The dentist was one of seven men arrested in Brazil on suspicion of killing thousands of endangered animals, including jaguars, capybara, collared peccary and red brocket deer.

Reports state the longest-serving member of the gang and the most prolific was Temistocles Barbosa Freire, a dentist who is believed to have illegally killed over 1,000 jaguars since 1987.

Images reportedly show Freire carrying a dead jaguar on his back as hunting dogs surround him.

Reports state the Brazilian authorities had hacked the gang’s conversations and monitored their movement for at least three months before making the arrests.

All seven men were arrested and the Federal Court has opened criminal cases of illegal hunting and use of a firearm without a permit against the men.

The other six men have been named as doctor Doria de Lucena Junior, worker in the Judicial Branch Sinezio Adriano de Oliveira, farmer Gilvan Souza Nunes, prison officer Gisleno Jose Oliveira de Araujo Sa, electrician Manoel Alves de Oliveira, and Sebastiao Junior de Oliveira Costa, Reginaldo Ribeiro da Silva and Gersildo dos Santos Araujo, whose professions were not reported.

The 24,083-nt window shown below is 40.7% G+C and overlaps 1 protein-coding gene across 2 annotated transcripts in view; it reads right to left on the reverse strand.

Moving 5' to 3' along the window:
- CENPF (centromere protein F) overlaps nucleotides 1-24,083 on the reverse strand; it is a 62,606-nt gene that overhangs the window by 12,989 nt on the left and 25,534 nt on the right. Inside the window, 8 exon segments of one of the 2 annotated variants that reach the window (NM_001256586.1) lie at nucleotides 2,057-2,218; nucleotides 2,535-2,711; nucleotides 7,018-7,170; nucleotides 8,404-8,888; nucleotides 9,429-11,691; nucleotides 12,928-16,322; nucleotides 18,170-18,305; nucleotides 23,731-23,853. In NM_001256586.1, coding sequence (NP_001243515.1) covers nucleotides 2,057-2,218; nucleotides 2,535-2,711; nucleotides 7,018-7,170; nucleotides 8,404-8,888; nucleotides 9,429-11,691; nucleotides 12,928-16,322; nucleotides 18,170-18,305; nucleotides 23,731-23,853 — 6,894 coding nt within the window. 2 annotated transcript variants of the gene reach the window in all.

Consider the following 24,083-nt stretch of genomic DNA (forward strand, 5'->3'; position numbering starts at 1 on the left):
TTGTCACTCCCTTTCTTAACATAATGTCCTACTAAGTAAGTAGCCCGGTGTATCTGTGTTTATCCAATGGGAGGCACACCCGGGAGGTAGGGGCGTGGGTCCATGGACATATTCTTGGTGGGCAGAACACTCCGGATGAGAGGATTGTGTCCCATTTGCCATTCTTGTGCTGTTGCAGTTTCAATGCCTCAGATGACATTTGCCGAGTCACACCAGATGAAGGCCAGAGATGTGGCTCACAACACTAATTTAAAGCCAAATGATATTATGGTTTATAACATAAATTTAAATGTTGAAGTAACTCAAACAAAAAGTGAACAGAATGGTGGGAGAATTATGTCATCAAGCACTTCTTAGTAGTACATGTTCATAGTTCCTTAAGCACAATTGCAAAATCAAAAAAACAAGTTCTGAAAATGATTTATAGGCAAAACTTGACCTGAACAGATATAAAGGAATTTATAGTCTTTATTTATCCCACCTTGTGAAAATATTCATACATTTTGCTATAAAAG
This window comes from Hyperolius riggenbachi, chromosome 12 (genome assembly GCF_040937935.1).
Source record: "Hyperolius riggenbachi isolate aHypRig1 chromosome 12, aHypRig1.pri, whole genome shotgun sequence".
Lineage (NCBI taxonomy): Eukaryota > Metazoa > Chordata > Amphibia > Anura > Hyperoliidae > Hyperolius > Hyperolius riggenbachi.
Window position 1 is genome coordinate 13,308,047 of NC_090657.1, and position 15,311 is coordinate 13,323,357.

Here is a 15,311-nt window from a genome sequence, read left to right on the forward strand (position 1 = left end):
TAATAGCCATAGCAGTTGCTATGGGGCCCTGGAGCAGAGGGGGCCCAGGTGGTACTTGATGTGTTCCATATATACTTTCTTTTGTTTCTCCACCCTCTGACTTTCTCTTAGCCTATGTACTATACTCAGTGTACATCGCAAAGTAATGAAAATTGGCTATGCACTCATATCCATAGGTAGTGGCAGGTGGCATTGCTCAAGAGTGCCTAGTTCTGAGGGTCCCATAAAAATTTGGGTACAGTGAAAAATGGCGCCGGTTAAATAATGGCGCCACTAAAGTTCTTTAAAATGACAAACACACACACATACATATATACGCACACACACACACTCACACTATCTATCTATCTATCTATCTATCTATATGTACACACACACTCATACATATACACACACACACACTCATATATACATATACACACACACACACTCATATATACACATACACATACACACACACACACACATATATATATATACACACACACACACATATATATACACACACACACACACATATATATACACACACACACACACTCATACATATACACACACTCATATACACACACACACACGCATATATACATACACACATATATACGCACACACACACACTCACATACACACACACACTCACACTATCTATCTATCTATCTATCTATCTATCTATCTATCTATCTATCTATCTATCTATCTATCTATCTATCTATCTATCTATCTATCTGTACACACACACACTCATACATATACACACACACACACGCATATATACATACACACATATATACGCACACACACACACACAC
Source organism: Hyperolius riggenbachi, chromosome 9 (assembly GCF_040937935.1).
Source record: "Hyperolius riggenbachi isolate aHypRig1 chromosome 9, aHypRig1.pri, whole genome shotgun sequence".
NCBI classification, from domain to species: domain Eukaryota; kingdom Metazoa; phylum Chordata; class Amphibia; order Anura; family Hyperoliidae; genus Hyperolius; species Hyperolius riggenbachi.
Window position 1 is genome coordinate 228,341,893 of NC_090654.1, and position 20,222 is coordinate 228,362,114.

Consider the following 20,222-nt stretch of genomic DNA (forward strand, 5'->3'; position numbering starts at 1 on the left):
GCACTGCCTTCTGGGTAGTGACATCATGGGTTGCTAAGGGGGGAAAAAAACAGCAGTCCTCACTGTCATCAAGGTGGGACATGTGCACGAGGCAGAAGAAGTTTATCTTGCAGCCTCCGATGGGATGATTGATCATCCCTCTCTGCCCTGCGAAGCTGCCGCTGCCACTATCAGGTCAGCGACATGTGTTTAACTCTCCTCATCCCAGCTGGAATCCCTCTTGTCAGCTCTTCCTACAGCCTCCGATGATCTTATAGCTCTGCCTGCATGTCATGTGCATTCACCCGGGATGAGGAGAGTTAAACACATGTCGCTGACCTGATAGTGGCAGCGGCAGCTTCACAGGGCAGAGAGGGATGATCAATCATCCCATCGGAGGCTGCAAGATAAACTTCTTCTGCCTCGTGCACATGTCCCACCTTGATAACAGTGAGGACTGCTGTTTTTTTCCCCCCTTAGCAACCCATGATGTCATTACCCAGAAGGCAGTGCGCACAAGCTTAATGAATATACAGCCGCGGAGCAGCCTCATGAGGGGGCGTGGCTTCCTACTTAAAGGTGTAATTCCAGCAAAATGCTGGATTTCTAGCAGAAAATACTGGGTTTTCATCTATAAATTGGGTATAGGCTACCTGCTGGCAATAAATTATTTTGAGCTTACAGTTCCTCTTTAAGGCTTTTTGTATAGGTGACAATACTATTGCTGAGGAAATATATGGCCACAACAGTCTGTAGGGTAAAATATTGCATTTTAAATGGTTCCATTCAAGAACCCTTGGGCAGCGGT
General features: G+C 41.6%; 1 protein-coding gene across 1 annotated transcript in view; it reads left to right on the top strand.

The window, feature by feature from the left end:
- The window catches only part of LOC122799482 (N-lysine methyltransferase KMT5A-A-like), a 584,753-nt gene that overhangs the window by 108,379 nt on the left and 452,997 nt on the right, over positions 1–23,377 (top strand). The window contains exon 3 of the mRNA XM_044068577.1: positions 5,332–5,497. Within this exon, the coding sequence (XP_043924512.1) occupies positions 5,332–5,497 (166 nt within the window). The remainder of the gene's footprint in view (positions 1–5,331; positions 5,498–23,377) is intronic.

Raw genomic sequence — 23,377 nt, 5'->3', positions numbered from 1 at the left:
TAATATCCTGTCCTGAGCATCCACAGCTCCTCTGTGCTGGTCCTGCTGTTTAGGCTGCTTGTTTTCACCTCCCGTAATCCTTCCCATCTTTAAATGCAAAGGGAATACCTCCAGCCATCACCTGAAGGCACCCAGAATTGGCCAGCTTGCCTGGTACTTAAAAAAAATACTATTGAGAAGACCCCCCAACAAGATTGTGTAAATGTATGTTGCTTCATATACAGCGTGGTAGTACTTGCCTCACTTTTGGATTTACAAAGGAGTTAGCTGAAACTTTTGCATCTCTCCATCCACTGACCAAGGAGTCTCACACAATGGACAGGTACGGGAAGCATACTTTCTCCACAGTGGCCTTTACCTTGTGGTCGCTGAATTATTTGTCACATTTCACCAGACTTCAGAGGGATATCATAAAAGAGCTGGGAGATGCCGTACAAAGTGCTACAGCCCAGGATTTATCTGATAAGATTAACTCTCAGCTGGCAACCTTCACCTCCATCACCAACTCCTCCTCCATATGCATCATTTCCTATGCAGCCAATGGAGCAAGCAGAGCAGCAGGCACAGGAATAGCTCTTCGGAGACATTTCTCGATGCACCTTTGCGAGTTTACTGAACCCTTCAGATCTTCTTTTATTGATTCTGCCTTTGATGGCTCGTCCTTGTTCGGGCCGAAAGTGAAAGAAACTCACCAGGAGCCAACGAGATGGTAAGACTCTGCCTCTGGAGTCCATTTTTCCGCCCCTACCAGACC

Reports state that in the three months the police monitored the gang they killed “eight jaguars, 13 capybaras, 10 collared peccaries and two deer”.

The gang are said to have used the sound of the cuica, a high-pitched Brazilian friction drum, to attract the jaguars.

Reports state the gang could face prison sentences and fines if found guilty, depending on their exact participation in the crimes.

The jaguar is the largest cat in Latin America and it is listed on the CITES Appendix I, which means that all international trade in jaguars or their body parts is prohibited.

Hunting jaguars is prohibited in Argentina, Brazil, Colombia, French Guiana, Honduras, Nicaragua, Panama, Paraguay, Suriname, the United States, and Venezuela. The jaguar is listed as “Near Threatened” on the International Union for Conservation of Nature’s Red List.

The case comes after American dentist Walter Palmer killed Cecil the Lion, a male lion which lived n the Hwange National Park in Matabeleland North, Zimbabwe, and was being studied by a research team from the University of Oxford.

Cecil was wounded with an arrow by Palmer in July 2015 before being tracked and killed with a bow and arrow the following morning. Palmer had a permit and was not charged with any crimes but he received widespread criticism for killing the lion after the case received international media attention.

The United States Fish and Wildlife Service added lions in India and West and Central Africa to the endangered species list five months after Cecil was killed, making it more difficult for United States citizens to legally kill lions.

The investigation in Brazil is ongoing.